WASHINGTON (AP) — Education Secretary Betsy DeVos faced tough questions from House Democrats on Tuesday on gun control, racial bias and civil rights as she sought to defend funding cuts for her agency.
DeVos’ testimony in front of the House Appropriations subcommittee got so tense at certain moments that the chairman made a point of thanking DeVos for her poise when he concluded the meeting.
DeVos, already reeling after a series of rocky, high-profile interviews, unveiled some details of a federal commission on school safety that she will be chairing. The commission, formed after the Florida high school shooting in which 17 people were killed, will comprise herself as well as the heads of the Homeland Security, Health and Human Services and Justice departments.
DeVos said the commission will begin work within the next few weeks. A spokeswoman for DeVos later added that the panel will also involve students, teachers, law enforcement and mental health professionals as experts.
DeVos said the commission will, among other things, consider whether to ban gun sales to people under 21. President Donald Trump initially spoke in favor of such a proposal, but backtracked on it after meeting with representatives of the National Rifle Association. DeVos would not tell the subcommittee whether she personally supports the idea or not.
DeVos also defended states’ and communities’ rights to decide whether to arm teachers.
“The question of school personnel being armed is very much one for local communities and states to grapple with,” she said.
DeVos added, “If there are going to be guns in schools, they need to be in the hands of the right people, those who are going to protect students and ensure their safety.”
Rep. Andy Harris, R-Md., applauded DeVos for trying to upend the education establishment and push for alternatives to neighborhood public schools. He lamented that American students were scoring lower than many of their foreign peers on international assessments.
“My gosh, the federal intrusion in education just hasn’t worked and it’s time to drain the education swamp,” Harris said.
Patty Murray of Washington state, the top Democrat on the Senate committee overseeing education, was skeptical about the school safety commission. “I am not very optimistic that that will accomplish anything,” she told The Associated Press.
DeVos also faced sharp criticism from Rep. Barbara Lee, D-Calif., who complained that minority students were being disciplined much more frequently than their white peers for similar infractions. The Obama administration issued guidance in 2014 that instructed schools to pay attention to the problem and make sure they weren’t discriminating against minority students.
“Your head is in the sand about racial bias and racial discrimination,” Lee said. “Madame Secretary, you just don’t care much about the rights of black and brown children. This is horrible.”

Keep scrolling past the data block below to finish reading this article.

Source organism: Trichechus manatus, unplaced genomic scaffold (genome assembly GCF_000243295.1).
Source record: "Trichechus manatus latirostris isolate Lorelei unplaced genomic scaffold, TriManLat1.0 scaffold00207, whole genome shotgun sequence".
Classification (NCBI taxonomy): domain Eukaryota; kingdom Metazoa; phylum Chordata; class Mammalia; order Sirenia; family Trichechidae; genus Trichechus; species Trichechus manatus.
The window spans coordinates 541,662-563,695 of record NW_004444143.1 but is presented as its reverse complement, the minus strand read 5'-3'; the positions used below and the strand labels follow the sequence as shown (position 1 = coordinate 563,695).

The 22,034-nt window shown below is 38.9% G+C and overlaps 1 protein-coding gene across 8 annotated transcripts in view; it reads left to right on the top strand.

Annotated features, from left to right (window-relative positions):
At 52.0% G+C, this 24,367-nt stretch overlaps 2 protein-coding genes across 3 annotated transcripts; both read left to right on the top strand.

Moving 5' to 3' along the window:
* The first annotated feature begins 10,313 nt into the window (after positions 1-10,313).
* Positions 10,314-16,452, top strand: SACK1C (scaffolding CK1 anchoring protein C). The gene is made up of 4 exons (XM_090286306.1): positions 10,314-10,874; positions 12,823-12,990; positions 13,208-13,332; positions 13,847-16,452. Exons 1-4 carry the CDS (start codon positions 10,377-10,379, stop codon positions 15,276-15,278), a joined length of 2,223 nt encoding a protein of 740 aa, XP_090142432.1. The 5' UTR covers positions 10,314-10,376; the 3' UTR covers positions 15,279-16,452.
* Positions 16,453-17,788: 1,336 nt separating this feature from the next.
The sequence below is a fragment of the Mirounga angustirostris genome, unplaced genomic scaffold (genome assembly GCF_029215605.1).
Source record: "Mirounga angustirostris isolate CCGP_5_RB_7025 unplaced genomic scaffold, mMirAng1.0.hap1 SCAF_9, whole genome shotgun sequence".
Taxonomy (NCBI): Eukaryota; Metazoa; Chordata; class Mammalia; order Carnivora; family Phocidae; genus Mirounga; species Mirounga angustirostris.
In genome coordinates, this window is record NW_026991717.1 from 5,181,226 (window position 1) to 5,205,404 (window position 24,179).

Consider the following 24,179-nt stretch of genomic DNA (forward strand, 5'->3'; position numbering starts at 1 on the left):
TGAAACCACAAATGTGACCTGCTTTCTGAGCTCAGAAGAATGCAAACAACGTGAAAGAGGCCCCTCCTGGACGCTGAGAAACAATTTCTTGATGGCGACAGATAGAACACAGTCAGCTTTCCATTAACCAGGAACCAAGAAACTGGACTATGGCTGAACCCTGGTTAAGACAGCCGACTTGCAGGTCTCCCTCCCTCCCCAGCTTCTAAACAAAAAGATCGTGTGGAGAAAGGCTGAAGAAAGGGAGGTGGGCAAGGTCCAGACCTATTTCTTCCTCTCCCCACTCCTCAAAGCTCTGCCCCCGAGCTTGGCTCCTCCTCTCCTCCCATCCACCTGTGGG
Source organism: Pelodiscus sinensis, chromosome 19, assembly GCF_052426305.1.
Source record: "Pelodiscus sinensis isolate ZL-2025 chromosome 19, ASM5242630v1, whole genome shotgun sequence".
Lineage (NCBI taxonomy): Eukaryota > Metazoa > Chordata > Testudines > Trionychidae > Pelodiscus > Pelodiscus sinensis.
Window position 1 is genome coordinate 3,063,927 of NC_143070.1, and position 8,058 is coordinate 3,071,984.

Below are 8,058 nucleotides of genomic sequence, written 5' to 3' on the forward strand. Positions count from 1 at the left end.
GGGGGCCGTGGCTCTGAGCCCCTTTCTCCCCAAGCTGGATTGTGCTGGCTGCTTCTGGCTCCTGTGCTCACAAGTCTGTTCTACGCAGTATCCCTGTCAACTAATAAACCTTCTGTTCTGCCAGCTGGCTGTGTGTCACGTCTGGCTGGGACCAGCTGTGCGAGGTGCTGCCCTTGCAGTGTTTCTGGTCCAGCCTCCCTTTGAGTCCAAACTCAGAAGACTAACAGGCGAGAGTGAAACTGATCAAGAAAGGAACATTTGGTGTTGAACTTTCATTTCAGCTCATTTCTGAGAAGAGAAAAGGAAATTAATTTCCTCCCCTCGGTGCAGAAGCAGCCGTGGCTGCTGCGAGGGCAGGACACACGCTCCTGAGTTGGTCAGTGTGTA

DeVos is now reviewing that guidance, and civils rights group fear she intends to rescind it. She would not talk about her plans at the hearing.
But DeVos said she was proud of the work of her agency’s civil rights office and said it was working to protect all students.
“There is no place for discrimination and there is no tolerance for discrimination and we will continue to uphold that,” she said.
Harris came to DeVos’ defense, saying the Washington Opportunity Scholarship, the nation’s only federally-funded private school voucher program, was helping raise graduation rates for minority students. He added that he has received letters from one of his constituents who is complaining that schools have become unsafe because teachers are afraid to discipline students out of fear of sanctions from the federal government.
“I’ve been called racist. I guess that’s the favorite thing to do to anyone you disagree with and it’s shameful, to be honest with you,” Harris said.
Rep. Katherine Clark, D-Mass., launched into a tense back-and-forth with DeVos on whether she would require private schools that receive federal funding to follow federal civil rights laws that prohibit sexual, racial and religious discrimination.
DeVos has been pushing to increase public funding of alternatives to traditional neighborhood schools — such as charter school or private school programs. Critics say private schools get to choose which students to admit and may discriminate against minorities.
“Will you guarantee as secretary of education that that money is included with non-discrimination policies for those private schools?” Clark asked.
“Federal law must be followed when federal money is involved,” DeVos said.
“Is that a yes or a no?”
DeVos kept repeating her answer.
“Is there some problem? Yes or no?”
“Yes,” DeVos finally said.
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